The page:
Author Topic: Non stick pans  (Read 7637 times)

Offline capozzoli

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Re: Non stick pans
« Reply #15 on: November 14, 2009, 11:00:27 AM »
Aw man, I didnt mean to imply that you suck. :)

And non stick pans are great for eggs.

Just that once you figure it out, you dont need nonstick.

They are also great for amateurs.

Jack and Julia only use non stick because they are demonstrating to the masses. Not necessarily pros, lie us.

Try these tips to get some non-stick action from cast iron or SS.

First and most of all, cold oil hot pan. Meaning heat the pan up really well then add oil immediately before you add the eggs, or food to be cooked.

There are a couple of inherent problems with butter. One is that if you add a pat of butter to the pan by the time it melts it will be as hot as the pan itself before adding the eggs. They will most likely stick.

Also the milk solids in the butter can start to burn before the egg is well cooked. Also the browning milk solids can make the egg brown more easily as well. Some find this brown on the eggs, scrambled or fried, undesirable.

Try making clarified butter. It is not very hard and works great in all of your cooking where frying or sauteing in butter is desired.

This is also called ghee in Indian cooking.

Here is Alton Browns method for making clarified butter.

http://www.foodnetwork.com/recipes/alton-brown/ghee-recipe/index.html.

If you apply the hot pan cold oil method with the ghee, you will get great omelets every time. With a clarified butter flavor like no other.

Now, let me tell you about fritatas. You cook them in your oven. You will cook a fritata once and you will never go back to omelets again. Trust me.
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Offline smurfe

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Re: Non stick pans
« Reply #16 on: November 14, 2009, 03:10:06 PM »
I have two non-stick skillets. A 12 inch Caphalon and a 6" All Clad. Both are around 10 years old. The 12" gets used a lot, almost daily. Keys to those are never ever ever ever use a metal utensil in them or even a wooden spoon. Use silicon utensils and use moderate heat as well. Also, when you wash them, never put them in the dishwasher or use any kind of abrasive scouring pad, even the nylon. That said though, I use a 12" All Clad stainless skillet the most here and occasionally the cast iron skillet that I have that was my grandmothers and it probably 60-70 years old. We use a lot of cast iron cookware. I have a Le Creuset Dutch oven and a Batali Risotto Pan which is just a large coated cast iron saucier pan. Love these pieces and are very non-stick as well.
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Offline Pawtucket Patriot

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Re: Non stick pans
« Reply #17 on: November 14, 2009, 05:20:26 PM »
I love using cast iron.  I have a Le Creuset dutch oven and a braising pan -- awesome cookware.
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Offline tygo

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Re: Non stick pans
« Reply #18 on: November 14, 2009, 07:45:42 PM »
I love using cast iron.  I have a Le Creuset dutch oven and a braising pan -- awesome cookware.

The dutch oven is one of the porcelain enamel ones?  I'm assuming they're pretty low maintenance as opposed to bare cast iron, right?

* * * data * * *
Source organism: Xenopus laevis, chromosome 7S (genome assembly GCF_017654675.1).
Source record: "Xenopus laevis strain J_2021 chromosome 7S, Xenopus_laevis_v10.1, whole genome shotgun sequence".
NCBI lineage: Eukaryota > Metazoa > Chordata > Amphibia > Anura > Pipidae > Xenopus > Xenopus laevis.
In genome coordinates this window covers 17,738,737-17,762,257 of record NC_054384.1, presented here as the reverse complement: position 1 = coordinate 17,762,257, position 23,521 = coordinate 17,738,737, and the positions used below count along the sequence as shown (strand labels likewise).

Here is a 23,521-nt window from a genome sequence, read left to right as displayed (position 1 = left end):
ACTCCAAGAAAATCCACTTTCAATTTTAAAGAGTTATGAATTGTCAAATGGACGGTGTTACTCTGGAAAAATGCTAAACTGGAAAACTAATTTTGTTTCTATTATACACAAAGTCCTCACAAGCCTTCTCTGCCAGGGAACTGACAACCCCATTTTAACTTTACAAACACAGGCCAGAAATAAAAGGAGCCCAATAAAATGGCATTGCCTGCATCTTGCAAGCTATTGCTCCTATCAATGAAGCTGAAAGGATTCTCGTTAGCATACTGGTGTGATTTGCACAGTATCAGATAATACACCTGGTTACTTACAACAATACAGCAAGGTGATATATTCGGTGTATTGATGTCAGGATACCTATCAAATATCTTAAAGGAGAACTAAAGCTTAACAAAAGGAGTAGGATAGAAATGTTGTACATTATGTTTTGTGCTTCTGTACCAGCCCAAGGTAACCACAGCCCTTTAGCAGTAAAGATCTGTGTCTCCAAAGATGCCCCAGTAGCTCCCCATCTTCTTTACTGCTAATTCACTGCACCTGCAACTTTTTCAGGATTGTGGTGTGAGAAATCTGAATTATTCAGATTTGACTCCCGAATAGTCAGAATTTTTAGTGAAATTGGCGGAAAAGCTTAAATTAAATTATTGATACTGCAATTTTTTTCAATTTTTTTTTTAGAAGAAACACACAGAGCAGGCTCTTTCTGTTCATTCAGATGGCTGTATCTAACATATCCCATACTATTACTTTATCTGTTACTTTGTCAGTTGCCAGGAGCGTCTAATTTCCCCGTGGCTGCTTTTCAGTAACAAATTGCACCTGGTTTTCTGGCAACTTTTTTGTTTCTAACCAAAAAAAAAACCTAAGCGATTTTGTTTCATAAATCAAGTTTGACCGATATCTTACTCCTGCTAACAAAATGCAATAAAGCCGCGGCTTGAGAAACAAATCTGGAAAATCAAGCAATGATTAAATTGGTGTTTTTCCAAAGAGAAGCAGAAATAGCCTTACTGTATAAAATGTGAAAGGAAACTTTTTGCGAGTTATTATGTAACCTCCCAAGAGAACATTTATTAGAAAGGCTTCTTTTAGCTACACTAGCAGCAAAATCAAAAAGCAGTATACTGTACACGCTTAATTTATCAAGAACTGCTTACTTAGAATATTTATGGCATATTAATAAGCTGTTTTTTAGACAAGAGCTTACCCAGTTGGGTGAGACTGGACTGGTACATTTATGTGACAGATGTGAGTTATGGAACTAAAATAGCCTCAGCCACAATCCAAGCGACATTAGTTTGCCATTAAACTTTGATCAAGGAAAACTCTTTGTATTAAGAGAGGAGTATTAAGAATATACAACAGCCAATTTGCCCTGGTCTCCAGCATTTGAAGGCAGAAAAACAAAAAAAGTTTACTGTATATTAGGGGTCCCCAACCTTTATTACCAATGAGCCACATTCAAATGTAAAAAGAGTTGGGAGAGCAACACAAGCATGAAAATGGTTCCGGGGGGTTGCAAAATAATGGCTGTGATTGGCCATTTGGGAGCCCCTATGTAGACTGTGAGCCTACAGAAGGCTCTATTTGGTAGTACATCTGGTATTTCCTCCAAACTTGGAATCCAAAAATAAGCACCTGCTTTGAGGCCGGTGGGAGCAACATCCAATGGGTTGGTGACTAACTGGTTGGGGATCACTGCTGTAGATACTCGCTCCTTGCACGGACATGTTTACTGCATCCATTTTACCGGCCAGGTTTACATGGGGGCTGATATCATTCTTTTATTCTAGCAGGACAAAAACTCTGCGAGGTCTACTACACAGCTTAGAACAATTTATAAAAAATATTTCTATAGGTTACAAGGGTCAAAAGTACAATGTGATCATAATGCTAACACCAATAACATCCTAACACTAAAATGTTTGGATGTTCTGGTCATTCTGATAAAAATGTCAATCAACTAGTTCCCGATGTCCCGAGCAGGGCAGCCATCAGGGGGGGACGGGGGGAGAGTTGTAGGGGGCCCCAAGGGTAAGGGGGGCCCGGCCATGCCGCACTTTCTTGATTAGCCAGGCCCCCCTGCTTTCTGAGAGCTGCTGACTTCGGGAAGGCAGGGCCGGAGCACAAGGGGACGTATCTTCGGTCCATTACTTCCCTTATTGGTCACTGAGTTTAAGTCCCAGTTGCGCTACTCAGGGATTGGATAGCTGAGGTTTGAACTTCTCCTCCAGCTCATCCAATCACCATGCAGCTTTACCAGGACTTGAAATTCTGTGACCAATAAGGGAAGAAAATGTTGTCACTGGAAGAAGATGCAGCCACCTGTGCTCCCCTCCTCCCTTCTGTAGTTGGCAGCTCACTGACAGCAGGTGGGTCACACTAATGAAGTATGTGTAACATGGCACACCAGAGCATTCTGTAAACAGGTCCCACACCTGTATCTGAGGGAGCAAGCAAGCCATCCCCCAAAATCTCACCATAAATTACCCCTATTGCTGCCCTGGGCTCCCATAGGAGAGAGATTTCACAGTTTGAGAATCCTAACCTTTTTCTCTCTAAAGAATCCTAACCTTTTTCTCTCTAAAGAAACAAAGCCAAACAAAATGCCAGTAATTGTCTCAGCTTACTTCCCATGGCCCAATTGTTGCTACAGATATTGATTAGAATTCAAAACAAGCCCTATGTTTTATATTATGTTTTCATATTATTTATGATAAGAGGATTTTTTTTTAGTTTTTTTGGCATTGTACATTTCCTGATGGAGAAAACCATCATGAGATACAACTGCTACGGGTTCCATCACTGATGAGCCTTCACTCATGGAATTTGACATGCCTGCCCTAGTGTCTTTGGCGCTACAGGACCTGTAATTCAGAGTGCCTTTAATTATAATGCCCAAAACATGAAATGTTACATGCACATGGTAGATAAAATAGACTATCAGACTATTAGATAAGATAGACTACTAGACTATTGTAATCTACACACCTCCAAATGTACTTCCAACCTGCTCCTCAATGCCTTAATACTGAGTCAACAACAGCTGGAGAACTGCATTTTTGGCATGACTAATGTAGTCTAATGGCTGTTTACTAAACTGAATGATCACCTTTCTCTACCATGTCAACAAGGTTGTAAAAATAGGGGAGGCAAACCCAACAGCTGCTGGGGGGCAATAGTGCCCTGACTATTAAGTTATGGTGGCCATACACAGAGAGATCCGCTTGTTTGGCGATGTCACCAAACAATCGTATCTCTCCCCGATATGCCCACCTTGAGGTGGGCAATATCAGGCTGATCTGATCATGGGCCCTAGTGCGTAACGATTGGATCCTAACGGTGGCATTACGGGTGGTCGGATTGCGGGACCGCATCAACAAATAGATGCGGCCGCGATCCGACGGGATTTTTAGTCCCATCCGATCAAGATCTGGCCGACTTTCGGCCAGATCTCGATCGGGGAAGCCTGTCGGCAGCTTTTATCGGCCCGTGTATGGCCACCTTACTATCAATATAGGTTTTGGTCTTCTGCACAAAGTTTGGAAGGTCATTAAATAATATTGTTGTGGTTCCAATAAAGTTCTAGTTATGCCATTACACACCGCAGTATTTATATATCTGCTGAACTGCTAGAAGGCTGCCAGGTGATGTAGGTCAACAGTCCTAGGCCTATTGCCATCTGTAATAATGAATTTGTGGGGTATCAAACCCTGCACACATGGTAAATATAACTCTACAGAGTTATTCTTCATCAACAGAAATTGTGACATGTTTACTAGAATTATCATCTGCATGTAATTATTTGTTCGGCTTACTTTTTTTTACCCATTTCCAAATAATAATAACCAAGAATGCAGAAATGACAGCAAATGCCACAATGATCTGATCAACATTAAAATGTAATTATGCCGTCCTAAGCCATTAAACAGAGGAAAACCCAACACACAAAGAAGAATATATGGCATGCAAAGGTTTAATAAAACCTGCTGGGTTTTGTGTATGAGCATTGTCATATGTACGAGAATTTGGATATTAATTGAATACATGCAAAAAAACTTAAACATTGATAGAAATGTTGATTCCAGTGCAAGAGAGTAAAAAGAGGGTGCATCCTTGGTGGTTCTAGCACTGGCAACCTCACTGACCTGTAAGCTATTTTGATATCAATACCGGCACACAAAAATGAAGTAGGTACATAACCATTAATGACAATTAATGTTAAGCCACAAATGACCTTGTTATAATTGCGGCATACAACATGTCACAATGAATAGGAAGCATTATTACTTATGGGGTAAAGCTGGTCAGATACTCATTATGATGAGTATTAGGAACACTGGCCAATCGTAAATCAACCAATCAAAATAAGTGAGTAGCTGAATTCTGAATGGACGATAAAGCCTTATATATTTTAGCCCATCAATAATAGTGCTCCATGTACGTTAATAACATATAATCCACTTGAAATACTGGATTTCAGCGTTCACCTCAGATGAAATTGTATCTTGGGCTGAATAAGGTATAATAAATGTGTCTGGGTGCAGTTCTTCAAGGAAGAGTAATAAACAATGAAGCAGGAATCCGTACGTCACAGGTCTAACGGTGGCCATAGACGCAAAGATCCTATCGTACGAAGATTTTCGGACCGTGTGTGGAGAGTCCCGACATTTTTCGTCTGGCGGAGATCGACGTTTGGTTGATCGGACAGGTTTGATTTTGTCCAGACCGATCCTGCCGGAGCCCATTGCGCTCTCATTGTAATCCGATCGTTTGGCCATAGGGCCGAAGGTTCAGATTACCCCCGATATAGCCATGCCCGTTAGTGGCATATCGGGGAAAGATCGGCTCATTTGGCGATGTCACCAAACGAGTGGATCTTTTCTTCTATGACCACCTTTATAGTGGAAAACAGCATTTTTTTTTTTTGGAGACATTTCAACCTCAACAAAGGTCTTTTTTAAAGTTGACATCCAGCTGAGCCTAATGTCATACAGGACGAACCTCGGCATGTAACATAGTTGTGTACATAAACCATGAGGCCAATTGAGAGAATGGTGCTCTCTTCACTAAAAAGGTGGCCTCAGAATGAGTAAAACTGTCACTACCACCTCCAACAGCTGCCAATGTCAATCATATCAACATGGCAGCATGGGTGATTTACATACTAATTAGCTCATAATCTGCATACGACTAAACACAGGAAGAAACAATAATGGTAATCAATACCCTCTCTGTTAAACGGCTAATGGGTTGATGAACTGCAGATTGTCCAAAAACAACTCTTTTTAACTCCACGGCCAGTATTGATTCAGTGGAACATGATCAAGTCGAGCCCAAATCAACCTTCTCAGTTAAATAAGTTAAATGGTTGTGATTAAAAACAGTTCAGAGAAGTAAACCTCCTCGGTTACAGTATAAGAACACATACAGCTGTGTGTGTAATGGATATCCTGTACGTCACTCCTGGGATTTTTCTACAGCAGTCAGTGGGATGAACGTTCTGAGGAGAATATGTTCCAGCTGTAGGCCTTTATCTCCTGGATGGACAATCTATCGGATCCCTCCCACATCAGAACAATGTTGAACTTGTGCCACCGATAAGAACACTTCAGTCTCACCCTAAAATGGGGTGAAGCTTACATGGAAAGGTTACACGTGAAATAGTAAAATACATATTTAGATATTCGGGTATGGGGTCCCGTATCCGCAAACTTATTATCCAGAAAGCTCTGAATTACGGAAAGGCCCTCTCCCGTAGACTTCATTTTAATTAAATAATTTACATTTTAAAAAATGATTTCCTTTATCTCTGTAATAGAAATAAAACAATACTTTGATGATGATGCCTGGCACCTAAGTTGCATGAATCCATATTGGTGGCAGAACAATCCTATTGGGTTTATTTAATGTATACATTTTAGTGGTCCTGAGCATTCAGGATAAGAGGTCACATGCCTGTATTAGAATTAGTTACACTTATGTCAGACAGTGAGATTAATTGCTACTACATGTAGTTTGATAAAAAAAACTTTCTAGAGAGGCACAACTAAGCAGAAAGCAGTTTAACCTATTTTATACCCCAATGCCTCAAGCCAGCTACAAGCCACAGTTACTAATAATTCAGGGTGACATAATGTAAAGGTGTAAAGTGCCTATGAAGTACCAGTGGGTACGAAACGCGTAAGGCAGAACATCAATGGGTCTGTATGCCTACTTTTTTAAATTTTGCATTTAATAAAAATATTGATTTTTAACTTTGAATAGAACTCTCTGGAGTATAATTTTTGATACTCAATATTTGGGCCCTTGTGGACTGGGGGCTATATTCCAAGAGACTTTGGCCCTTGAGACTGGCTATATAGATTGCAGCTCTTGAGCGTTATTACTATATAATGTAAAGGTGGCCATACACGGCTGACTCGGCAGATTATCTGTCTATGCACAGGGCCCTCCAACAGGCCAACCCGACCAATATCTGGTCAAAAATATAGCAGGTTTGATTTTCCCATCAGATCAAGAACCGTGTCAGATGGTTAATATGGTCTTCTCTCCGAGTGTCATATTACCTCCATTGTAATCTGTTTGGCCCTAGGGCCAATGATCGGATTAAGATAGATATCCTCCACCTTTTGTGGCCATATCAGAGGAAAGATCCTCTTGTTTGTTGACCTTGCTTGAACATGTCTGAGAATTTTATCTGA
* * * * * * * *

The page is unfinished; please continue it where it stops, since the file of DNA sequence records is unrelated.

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Offline Pawtucket Patriot

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Re: Non stick pans
« Reply #19 on: November 15, 2009, 06:41:33 AM »
Yes, it's enameled cast iron, so it's not as much maintenance as the bare stuff.  I use a raw cast iron skillet for toasting/roasting chiles (fresh and dried), garlic, onion, and for making homemade tortillas.
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Offline capozzoli

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Re: Non stick pans
« Reply #20 on: November 15, 2009, 08:57:17 AM »
Made a fritata this AM.

It is made with eggs, bacon, broccoli, potatoes and bread with some tomato slices and parm cheese on top.



Just precook your potatoes and broccoli. and put them in a oiled oven pan.

In a bowl add eggs, chopped bacon, salt pepper, herbs and spices if desired. A fist full of cubed bread(stale is best) and a teaspoon of baking powder.

Mix well and set aside till the bread gets soft and wet.

Then put the egg mixture on top of the of the veg in the oven pan, top with cheese and tomatoes if desired. Put into a 35o degrees oven until it rises and a tooth pick comes out clean.

Good stuff......too hell with omelets, too much trouble.  ;) and you dont need a non-stick pan to make them.

you can also make a lot for more people with out the added labor of making each omelet. Just use a bigger pan and more eggs.



Another good thing about this dish is you can make it with eggs and just about anything that is in the fridge. You can use rice, tortillas, even pasta. It is great with tomato sauce on them or gravy.


Beer, its whats for dinner.

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Offline beerocd

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Re: Non stick pans
« Reply #21 on: November 15, 2009, 09:04:37 AM »

They are also great for amateurs.


I made a fritata with crushed potato chips a couple of times, saw it in a food mag. The potato chips rehydrate while they're cooking. Omelettes just seem faster.
You popped up your pictures while I was posting, I've done it in a LARGE cast iron pan and then flip it out onto a serving plate.

-OCD
« Last Edit: November 15, 2009, 09:16:02 AM by beerocd »
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Offline Jon

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Re: Non stick pans
« Reply #22 on: November 15, 2009, 12:17:47 PM »
Made a fritata this AM.

It is made with eggs, bacon, broccoli, potatoes and bread with some tomato slices and parm cheese on top.